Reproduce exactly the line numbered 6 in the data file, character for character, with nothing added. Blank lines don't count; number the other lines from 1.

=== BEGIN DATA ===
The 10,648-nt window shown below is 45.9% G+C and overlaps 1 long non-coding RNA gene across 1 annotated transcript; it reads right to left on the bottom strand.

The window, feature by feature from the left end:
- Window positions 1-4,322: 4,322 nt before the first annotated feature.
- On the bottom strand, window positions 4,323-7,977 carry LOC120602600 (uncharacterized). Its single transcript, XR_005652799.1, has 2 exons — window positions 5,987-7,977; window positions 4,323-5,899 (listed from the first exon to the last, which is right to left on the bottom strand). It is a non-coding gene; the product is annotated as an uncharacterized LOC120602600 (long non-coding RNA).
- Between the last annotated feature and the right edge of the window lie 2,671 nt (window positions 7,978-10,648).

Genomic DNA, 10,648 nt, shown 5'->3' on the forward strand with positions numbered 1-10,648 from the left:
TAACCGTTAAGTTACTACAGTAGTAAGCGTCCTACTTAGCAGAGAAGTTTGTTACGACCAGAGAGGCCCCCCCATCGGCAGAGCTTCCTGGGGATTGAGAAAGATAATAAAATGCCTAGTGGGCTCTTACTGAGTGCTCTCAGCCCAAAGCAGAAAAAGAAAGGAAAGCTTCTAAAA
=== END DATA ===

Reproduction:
Genomic DNA, 10,648 nt, shown 5'->3' on the forward strand with positions numbered 1-10,648 from the left: